U.S. daily coronavirus case count crosses 50,000 setting a single day record as some states reverse course on reopening and hospitals were hit by a surge of patients (Wall Street Journal)
Experts suggest a plastic face shield, if properly fitted and warn, has advantages over cloth masks for use by the public and should be used more widely (JAMA)
The American Academy of Pediatrics issues guidance in favor of reopening schools in the fall. Guidance stresses that children do not appear to be driving the epidemic, are less likely to be infected than other respiratory illnesses and that in-person education is better than online teaching (American Academy of Pediatrics)
Italian researchers studied nearly all residents of one town before and after lock-down. Main results were that 40% of those infected never developed symptoms. None of the children in the study became infected. Those with and without symptoms did not differ on viral load. Half of those infected had cleared the virus 2 weeks later. The lockdown was very effective at halting transmission (Ars Technica)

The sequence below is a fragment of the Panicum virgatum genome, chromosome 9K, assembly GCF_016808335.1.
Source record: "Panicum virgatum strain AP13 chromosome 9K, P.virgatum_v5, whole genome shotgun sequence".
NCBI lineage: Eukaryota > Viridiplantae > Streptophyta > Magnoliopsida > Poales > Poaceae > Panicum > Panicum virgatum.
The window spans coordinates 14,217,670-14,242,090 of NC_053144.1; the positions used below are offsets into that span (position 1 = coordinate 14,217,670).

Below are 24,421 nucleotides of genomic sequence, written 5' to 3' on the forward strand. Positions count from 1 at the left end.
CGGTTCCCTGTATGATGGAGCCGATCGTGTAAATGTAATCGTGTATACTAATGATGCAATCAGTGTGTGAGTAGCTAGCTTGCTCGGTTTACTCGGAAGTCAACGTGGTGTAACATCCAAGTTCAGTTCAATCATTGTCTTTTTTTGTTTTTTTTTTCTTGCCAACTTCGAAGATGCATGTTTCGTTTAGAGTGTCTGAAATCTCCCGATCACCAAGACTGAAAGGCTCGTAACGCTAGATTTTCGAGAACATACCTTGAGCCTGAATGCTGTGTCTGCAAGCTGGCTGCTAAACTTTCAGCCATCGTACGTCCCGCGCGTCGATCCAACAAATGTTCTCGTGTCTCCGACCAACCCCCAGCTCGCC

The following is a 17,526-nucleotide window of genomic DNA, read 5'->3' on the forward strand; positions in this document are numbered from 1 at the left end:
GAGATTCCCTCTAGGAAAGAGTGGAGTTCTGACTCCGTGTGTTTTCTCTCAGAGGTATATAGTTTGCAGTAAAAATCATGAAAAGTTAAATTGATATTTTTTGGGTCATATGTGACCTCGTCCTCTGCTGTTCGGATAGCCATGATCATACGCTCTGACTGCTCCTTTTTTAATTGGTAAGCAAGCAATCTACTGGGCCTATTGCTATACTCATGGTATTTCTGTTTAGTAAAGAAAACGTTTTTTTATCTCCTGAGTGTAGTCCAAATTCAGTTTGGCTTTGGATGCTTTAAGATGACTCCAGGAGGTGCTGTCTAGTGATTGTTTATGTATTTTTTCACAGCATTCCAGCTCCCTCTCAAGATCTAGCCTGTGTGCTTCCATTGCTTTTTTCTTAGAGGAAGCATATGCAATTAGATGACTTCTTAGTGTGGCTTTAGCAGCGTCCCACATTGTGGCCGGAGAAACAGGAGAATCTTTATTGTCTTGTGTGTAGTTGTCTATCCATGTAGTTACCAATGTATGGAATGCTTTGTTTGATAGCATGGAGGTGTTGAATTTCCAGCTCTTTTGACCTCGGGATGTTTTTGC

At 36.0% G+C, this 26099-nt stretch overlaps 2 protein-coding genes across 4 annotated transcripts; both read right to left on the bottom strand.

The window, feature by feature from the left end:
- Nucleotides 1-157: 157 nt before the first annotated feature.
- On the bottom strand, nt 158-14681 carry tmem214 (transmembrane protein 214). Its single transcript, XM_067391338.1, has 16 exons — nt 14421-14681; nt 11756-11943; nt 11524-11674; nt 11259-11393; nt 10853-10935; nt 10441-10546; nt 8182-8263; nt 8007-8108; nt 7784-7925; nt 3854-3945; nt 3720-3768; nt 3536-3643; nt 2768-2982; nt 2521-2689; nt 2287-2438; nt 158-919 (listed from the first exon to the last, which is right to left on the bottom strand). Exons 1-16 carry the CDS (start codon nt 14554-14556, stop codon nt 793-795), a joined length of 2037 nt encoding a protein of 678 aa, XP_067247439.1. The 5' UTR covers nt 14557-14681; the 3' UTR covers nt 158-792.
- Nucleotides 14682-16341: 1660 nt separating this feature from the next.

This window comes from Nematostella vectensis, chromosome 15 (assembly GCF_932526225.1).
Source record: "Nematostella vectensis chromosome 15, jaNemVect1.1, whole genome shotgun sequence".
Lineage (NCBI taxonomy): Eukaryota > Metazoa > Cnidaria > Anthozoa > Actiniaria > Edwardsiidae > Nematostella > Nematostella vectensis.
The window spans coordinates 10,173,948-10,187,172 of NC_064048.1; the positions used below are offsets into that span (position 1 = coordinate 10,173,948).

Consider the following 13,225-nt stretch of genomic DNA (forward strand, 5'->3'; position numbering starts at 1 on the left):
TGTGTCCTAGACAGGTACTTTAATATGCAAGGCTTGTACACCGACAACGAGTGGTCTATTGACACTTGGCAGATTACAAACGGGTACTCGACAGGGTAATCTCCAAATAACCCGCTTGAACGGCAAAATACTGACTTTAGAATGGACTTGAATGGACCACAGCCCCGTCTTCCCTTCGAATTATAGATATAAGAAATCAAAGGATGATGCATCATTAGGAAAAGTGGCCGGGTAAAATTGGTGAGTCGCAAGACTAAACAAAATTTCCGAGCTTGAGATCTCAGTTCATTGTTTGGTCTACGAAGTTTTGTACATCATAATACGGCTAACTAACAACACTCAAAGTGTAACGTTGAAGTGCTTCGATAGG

U.S. enters new dangerous phase, smashing previous daily high record new cases, decline in deaths stops I have said for months that a return of widespread community transmission with Rt>1 was inevitable by July 1 given that states reopened recklessly. However, the ferocity of the resurgence in cases has caught me and many experts off guard. I apologize for showing you 4 different graphs for today’s briefing, but the story they tell is chilling. The first graph is our usual epidemic curve of new reported lab-confirmed COVID-19 cases by day. A record high 52,554 new cases were reported yesterday, the first day with more than 45,000 cases and 16,000 more than the peak set in late April. For the first time since the epidemic, the U.S. reported more than 300,000 new cases in one week. In just 7 days, the U.S. reported more infections than were accumulated from the start of the epidemic until April 4. The U.S. now has more than 2.6 million reported cases, 26% of all cases on the planet and twice as many as Brazil, still ranked second. Deaths flatten: The second graph shows daily deaths. This remains a mystery. The 7-day moving average has been falling since Memorial day. In the last few days, that decline looks to have stopped. Yesterday, Arizona, a state on the front edge of the case surge, reported a spike in deaths with 88, a rise of 100% from the previous day. Arizona, Iowa, Oklahoma, South Dakota, Kentucky, Texas, Virginia, and Rhode Island, all have seen deaths rise by 20% or more in the last week. I believe we will see deaths rising sharply in the states where cases first started surging. Cases increased last week in all but 3 U.S. states: The next graph shows the weekly growth factors by state. Nationally, the U.S. had it’s first week with 300,000 new cases. Astonishingly, the growth factors for last week compared to the week before are >1 in all U.S. states except Rhode Island, New Jersey and the nation’s capital. Weekly cases rose by 50% or more in Alaska, Idaho, Montana, Kansas, Florida, Georgia, Louisiana, Mississippi, and Tennessee. 13 States reported more than 15 new daily cases per 100,000 population last week. The last graph shows the rate of new daily cases last week. Arizona continues to be the most extreme, now reporting more than 47 new cases per 100,000 every day. That is the highest rate we have seen anywhere at any point. In the South, 9 of 13 states are above this mark, which is 3-times higher than the 5 cases per day per 100,000 benchmark for low transmission. Florida, Georgia, Louisiana, Mississippi, South Carolina and Texas are all over 20. Only 1 Northeastern state is over 5. The bottom line: The U.S. epidemic is out of control with no end in sight.